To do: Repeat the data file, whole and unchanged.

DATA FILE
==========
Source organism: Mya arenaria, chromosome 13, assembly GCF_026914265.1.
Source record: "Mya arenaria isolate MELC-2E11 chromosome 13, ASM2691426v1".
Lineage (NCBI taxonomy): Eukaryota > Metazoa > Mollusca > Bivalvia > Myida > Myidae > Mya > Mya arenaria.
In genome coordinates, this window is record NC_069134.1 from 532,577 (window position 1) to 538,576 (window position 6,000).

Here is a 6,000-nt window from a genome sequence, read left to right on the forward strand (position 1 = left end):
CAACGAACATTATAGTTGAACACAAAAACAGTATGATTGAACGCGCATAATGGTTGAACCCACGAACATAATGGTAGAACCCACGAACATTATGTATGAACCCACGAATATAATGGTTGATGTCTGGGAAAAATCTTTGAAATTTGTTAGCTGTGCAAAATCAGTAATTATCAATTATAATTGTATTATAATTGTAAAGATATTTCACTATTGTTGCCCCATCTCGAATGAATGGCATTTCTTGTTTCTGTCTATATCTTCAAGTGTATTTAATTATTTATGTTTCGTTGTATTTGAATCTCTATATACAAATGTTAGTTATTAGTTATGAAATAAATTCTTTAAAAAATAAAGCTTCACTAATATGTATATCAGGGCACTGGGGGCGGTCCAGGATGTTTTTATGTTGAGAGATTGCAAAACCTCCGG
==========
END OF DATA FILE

Source organism: Mya arenaria, chromosome 13, assembly GCF_026914265.1.
Source record: "Mya arenaria isolate MELC-2E11 chromosome 13, ASM2691426v1".
Lineage (NCBI taxonomy): Eukaryota > Metazoa > Mollusca > Bivalvia > Myida > Myidae > Mya > Mya arenaria.
In genome coordinates, this window is record NC_069134.1 from 532,577 (window position 1) to 538,576 (window position 6,000).

Here is a 6,000-nt window from a genome sequence, read left to right on the forward strand (position 1 = left end):
CAACGAACATTATAGTTGAACACAAAAACAGTATGATTGAACGCGCATAATGGTTGAACCCACGAACATAATGGTAGAACCCACGAACATTATGTATGAACCCACGAATATAATGGTTGATGTCTGGGAAAAATCTTTGAAATTTGTTAGCTGTGCAAAATCAGTAATTATCAATTATAATTGTATTATAATTGTAAAGATATTTCACTATTGTTGCCCCATCTCGAATGAATGGCATTTCTTGTTTCTGTCTATATCTTCAAGTGTATTTAATTATTTATGTTTCGTTGTATTTGAATCTCTATATACAAATGTTAGTTATTAGTTATGAAATAAATTCTTTAAAAAATAAAGCTTCACTAATATGTATATCAGGGCACTGGGGGCGGTCCAGGATGTTTTTATGTTGAGAGATTGCAAAACCTCCGG